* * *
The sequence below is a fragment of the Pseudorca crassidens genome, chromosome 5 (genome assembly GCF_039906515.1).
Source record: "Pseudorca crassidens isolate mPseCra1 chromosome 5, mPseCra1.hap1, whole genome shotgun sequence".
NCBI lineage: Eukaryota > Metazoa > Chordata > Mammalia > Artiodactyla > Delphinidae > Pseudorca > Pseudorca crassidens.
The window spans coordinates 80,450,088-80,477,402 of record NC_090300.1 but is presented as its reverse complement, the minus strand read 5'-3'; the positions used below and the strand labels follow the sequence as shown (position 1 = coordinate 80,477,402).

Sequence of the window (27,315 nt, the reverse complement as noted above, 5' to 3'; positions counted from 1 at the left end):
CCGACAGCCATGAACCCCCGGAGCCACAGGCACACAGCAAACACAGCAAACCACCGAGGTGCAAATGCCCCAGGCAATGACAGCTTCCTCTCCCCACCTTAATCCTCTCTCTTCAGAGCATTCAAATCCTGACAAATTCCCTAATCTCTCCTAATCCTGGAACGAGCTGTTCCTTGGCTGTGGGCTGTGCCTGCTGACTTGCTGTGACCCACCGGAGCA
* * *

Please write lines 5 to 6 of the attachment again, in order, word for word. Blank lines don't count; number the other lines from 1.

Sequence of the window (27,315 nt, the reverse complement as noted above, 5' to 3'; positions counted from 1 at the left end):
CCGACAGCCATGAACCCCCGGAGCCACAGGCACACAGCAAACACAGCAAACCACCGAGGTGCAAATGCCCCAGGCAATGACAGCTTCCTCTCCCCACCTTAATCCTCTCTCTTCAGAGCATTCAAATCCTGACAAATTCCCTAATCTCTCCTAATCCTGGAACGAGCTGTTCCTTGGCTGTGGGCTGTGCCTGCTGACTTGCTGTGACCCACCGGAGCA